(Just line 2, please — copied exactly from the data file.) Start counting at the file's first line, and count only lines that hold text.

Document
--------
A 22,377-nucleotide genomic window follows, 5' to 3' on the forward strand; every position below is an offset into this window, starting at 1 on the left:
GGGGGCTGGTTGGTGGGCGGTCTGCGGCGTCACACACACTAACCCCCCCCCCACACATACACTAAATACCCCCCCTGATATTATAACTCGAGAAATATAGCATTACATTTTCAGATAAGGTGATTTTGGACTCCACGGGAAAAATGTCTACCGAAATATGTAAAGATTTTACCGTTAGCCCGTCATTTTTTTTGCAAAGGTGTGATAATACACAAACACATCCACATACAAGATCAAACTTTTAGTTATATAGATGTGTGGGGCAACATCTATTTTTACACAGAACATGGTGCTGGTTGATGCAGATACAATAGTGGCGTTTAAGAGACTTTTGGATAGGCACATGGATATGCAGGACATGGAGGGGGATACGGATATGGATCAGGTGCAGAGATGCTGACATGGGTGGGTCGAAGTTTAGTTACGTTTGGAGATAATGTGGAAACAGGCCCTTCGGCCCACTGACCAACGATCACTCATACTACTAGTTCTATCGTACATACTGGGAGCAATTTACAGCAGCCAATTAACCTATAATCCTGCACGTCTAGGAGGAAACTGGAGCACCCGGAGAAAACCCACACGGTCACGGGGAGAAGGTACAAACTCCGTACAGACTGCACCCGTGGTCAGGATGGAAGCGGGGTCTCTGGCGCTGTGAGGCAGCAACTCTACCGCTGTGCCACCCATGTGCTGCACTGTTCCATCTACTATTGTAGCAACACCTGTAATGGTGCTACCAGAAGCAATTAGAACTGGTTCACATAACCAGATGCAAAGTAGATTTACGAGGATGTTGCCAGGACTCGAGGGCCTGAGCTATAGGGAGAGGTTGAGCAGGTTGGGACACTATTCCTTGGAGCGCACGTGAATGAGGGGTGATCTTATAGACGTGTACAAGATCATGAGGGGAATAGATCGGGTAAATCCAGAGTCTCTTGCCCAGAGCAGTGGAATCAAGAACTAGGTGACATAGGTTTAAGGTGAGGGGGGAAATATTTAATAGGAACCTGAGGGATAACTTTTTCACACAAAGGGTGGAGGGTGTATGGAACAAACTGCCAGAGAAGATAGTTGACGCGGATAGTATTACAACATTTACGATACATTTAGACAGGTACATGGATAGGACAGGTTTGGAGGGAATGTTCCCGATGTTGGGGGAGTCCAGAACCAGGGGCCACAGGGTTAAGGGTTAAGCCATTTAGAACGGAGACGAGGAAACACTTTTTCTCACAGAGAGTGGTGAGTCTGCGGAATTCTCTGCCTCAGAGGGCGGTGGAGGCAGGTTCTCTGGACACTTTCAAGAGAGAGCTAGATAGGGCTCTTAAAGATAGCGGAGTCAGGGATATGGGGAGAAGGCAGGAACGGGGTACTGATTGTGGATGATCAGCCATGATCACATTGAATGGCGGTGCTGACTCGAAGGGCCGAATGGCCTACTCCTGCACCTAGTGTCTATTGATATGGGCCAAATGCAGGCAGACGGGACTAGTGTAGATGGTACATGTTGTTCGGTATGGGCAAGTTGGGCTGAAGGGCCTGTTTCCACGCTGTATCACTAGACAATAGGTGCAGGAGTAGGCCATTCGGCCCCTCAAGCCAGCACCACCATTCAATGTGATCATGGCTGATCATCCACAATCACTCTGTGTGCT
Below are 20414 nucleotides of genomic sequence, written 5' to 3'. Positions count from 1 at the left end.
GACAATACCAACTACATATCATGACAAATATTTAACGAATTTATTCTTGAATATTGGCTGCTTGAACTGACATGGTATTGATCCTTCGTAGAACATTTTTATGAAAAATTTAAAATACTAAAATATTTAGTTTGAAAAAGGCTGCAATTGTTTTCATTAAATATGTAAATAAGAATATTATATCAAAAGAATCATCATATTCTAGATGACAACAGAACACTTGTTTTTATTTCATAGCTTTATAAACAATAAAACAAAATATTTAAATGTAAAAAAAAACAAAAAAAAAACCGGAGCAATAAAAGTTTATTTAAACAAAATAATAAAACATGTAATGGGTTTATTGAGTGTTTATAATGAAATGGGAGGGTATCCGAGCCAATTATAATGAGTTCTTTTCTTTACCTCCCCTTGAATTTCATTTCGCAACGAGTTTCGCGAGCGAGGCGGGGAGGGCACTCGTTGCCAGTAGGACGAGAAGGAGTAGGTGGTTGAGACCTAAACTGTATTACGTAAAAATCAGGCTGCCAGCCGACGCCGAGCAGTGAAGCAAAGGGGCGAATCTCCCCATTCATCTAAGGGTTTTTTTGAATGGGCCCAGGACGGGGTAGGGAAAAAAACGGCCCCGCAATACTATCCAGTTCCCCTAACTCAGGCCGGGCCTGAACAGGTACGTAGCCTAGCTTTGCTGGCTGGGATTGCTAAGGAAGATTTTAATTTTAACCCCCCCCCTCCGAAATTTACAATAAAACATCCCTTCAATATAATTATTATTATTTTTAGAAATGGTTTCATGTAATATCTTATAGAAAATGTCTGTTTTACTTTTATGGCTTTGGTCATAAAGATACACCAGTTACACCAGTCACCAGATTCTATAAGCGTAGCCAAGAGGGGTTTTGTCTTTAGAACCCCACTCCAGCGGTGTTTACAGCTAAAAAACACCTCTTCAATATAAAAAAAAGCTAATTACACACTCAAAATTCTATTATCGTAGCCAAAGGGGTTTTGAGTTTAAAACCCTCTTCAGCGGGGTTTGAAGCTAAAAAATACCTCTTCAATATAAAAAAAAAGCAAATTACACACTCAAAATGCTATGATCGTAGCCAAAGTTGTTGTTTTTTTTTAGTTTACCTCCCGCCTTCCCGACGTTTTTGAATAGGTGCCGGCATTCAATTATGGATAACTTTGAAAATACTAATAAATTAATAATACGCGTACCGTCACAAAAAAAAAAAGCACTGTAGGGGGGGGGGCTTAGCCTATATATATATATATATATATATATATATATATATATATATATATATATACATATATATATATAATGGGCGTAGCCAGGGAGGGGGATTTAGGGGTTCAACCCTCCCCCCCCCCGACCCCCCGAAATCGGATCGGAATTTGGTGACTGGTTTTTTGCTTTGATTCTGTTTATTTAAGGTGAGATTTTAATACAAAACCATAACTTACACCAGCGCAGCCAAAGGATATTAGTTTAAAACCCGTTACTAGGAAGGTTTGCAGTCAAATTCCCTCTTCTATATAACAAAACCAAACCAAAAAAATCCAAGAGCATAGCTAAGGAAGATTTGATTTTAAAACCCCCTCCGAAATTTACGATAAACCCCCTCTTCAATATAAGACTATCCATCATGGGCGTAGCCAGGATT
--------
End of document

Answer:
GGGGGCTGGTTGGTGGGCGGTCTGCGGCGTCACACACACTAACCCCCCCCCCACACATACACTAAATACCCCCCCTGATATTATAACTCGAGAAATATAGCATTACATTTTCAGATAAGGTGATTTTGGACTCCACGGGAAAAATGTCTACCGAAATATGTAAAGATTTTACCGTTAGCCCGTCATTTTTTTTGCAAAGGTGTGATAATACACAAACACATCCACATACAAGATCAAACTTTTAGTTATATAGATGTGTGGGGCAACATCTATTTTTACACAGAACATGGTGCTGGTTGATGCAGATACAATAGTGGCGTTTAAGAGACTTTTGGATAGGCACATGGATATGCAGGACATGGAGGGGGATACGGATATGGATCAGGTGCAGAGATGCTGACATGGGTGGGTCGAAGTTTAGTTACGTTTGGAGATAATGTGGAAACAGGCCCTTCGGCCCACTGACCAACGATCACTCATACTACTAGTTCTATCGTACATACTGGGAGCAATTTACAGCAGCCAATTAACCTATAATCCTGCACGTCTAGGAGGAAACTGGAGCACCCGGAGAAAACCCACACGGTCACGGGGAGAAGGTACAAACTCCGTACAGACTGCACCCGTGGTCAGGATGGAAGCGGGGTCTCTGGCGCTGTGAGGCAGCAACTCTACCGCTGTGCCACCCATGTGCTGCACTGTTCCATCTACTATTGTAGCAACACCTGTAATGGTGCTACCAGAAGCAATTAGAACTGGTTCACATAACCAGATGCAAAGTAGATTTACGAGGATGTTGCCAGGACTCGAGGGCCTGAGCTATAGGGAGAGGTTGAGCAGGTTGGGACACTATTCCTTGGAGCGCACGTGAATGAGGGGTGATCTTATAGACGTGTACAAGATCATGAGGGGAATAGATCGGGTAAATCCAGAGTCTCTTGCCCAGAGCAGTGGAATCAAGAACTAGGTGACATAGGTTTAAGGTGAGGGGGGAAATATTTAATAGGAACCTGAGGGATAACTTTTTCACACAAAGGGTGGAGGGTGTATGGAACAAACTGCCAGAGAAGATAGTTGACGCGGATAGTATTACAACATTTACGATACATTTAGACAGGTACATGGATAGGACAGGTTTGGAGGGAATGTTCCCGATGTTGGGGGAGTCCAGAACCAGGGGCCACAGGGTTAAGGGTTAAGCCATTTAGAACGGAGACGAGGAAACACTTTTTCTCACAGAGAGTGGTGAGTCTGCGGAATTCTCTGCCTCAGAGGGCGGTGGAGGCAGGTTCTCTGGACACTTTCAAGAGAGAGCTAGATAGGGCTCTTAAAGATAGCGGAGTCAGGGATATGGGGAGAAGGCAGGAACGGGGTACTGATTGTGGATGATCAGCCATGATCACATTGAATGGCGGTGCTGACTCGAAGGGCCGAATGGCCTACTCCTGCACCTAGTGTCTATTGATATGGGCCAAATGCAGGCAGACGGGACTAGTGTAGATGGTACATGTTGTTCGGTATGGGCAAGTTGGGCTGAAGGGCCTGTTTCCACGCTGTATCACTAGACAATAGGTGCAGGAGTAGGCCATTCGGCCCCTCAAGCCAGCACCACCATTCAATGTGATCATGGCTGATCATCCACAATCACTCTGTGTGCT